The Bureau of Labor Statistics (BLS) released the Employment Situation report for November today and the big news is the decline in the unemployment rate from 9.0 percent in October to 8.6 percent in November. That would be great news if the decline came from people finding jobs, but more than half the decline came from people leaving the labor force. According to the household survey, in November 315 thousand people left the labor force while 278 thousand joined the ranks of the employed.
Meanwhile, the establishment survey showed an increase of 120 thousand in total nonfarm payrolls, and the sectors with the big gains were retail trade and temporary help services. The smaller increase in jobs from the establishment survey isn’t necessarily the problem. The establishment survey is considered more reliable than the household survey because of the much larger sample size, but the household survey includes the self-employed (the establishment survey does not), so both numbers can be “true.” The bigger points are that payroll employment (where most of the employment is) should be expanding more rapidly, the additions should be more broad based than retail trade and temporary help services (especially as we roll into the holiday season), and the labor force shouldn’t be contracting.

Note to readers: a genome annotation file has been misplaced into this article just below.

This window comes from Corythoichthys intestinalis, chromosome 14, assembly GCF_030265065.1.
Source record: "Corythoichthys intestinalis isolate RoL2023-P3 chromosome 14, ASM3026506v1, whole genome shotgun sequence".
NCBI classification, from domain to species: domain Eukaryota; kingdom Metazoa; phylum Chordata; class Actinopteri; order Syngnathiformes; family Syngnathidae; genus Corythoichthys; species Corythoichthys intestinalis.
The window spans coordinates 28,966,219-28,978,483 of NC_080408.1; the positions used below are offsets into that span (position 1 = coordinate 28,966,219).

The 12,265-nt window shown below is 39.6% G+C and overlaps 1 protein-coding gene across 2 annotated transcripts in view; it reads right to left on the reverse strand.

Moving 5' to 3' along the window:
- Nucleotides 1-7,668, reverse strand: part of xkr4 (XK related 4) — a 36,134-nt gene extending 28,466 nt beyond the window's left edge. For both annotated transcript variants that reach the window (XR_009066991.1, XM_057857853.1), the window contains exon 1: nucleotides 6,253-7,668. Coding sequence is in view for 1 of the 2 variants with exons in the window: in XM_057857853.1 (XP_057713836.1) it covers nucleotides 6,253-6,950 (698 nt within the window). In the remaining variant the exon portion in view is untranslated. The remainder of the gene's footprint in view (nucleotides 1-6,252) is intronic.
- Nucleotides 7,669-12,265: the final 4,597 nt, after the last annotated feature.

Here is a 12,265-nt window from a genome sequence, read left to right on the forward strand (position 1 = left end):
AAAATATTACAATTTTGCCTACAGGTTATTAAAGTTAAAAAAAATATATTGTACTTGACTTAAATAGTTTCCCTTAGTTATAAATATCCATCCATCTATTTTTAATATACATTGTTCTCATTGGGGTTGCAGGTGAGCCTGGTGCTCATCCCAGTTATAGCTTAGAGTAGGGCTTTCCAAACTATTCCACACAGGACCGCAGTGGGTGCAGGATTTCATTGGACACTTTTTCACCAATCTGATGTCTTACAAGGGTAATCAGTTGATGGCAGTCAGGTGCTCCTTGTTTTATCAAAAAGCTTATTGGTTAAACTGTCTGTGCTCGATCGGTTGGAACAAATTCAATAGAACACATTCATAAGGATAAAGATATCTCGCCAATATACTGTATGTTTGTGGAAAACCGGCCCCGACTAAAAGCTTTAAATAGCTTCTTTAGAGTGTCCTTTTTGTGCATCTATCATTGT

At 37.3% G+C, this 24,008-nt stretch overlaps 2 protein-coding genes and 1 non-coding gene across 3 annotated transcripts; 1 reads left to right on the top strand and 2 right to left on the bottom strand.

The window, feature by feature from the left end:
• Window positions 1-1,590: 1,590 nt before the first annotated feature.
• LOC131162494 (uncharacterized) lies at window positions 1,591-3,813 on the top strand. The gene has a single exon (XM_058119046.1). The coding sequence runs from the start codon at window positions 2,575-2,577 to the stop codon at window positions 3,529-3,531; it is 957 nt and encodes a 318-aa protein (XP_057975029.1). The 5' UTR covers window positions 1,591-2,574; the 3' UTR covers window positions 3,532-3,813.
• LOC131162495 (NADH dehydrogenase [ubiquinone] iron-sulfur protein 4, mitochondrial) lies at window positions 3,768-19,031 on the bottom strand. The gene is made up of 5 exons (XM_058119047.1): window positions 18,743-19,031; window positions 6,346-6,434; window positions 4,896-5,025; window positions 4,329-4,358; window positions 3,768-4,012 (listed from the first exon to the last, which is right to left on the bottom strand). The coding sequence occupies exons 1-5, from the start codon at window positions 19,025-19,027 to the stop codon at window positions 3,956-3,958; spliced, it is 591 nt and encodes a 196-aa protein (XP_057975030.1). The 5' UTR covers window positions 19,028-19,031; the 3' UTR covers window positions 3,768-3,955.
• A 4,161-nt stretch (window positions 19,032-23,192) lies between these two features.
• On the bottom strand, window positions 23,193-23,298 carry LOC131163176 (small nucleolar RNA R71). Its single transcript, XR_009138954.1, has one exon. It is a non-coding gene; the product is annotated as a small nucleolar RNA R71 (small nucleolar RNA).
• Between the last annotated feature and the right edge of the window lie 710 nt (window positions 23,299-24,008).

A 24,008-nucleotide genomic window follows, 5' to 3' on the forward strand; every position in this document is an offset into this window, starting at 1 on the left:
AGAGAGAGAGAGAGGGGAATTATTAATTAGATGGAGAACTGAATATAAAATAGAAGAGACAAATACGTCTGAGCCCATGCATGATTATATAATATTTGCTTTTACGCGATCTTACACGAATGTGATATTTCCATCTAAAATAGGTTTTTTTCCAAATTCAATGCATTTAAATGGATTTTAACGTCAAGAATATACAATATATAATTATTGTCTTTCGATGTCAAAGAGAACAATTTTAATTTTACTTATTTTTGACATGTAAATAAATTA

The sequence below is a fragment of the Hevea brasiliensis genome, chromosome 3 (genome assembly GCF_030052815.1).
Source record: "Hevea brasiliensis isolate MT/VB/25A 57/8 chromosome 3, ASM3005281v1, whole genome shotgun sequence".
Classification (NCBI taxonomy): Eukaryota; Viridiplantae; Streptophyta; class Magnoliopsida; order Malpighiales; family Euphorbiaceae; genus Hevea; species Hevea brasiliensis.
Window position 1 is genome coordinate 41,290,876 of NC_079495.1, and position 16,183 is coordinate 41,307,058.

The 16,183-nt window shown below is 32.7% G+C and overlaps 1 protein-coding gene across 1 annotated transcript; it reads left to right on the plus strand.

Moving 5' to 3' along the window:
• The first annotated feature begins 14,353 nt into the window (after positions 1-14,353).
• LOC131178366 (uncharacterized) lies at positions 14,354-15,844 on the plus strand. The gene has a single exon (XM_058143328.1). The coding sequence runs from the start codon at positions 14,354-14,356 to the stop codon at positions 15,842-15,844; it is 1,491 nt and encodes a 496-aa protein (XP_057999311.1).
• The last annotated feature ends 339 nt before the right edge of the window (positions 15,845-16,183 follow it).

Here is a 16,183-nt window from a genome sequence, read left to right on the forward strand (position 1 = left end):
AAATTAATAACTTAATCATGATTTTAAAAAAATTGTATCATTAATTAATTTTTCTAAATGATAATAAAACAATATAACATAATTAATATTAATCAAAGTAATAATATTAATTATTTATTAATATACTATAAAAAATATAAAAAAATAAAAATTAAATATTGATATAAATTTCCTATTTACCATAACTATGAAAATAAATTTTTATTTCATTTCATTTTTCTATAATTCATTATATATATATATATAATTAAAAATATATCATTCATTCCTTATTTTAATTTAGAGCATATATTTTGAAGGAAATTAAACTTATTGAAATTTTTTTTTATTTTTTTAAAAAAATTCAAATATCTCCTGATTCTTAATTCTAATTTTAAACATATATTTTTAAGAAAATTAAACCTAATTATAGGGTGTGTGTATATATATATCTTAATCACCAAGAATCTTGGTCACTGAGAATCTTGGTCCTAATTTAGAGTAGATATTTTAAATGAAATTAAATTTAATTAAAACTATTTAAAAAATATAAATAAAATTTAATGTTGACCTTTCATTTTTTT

In a positive note, the September and October payroll figures were revised upward, adding 72 thousand jobs to the initial figures and bringing the average monthly gains to 132 thousand for the year.
But it’s not clear whether job growth is trending up or down over the year, and this pace is still well below the pace required to bring the unemployment rate down with a labor force that is expanding rather than contracting. The upshot is that today’s employment report is weaker than the decline in the unemployment rate would suggest.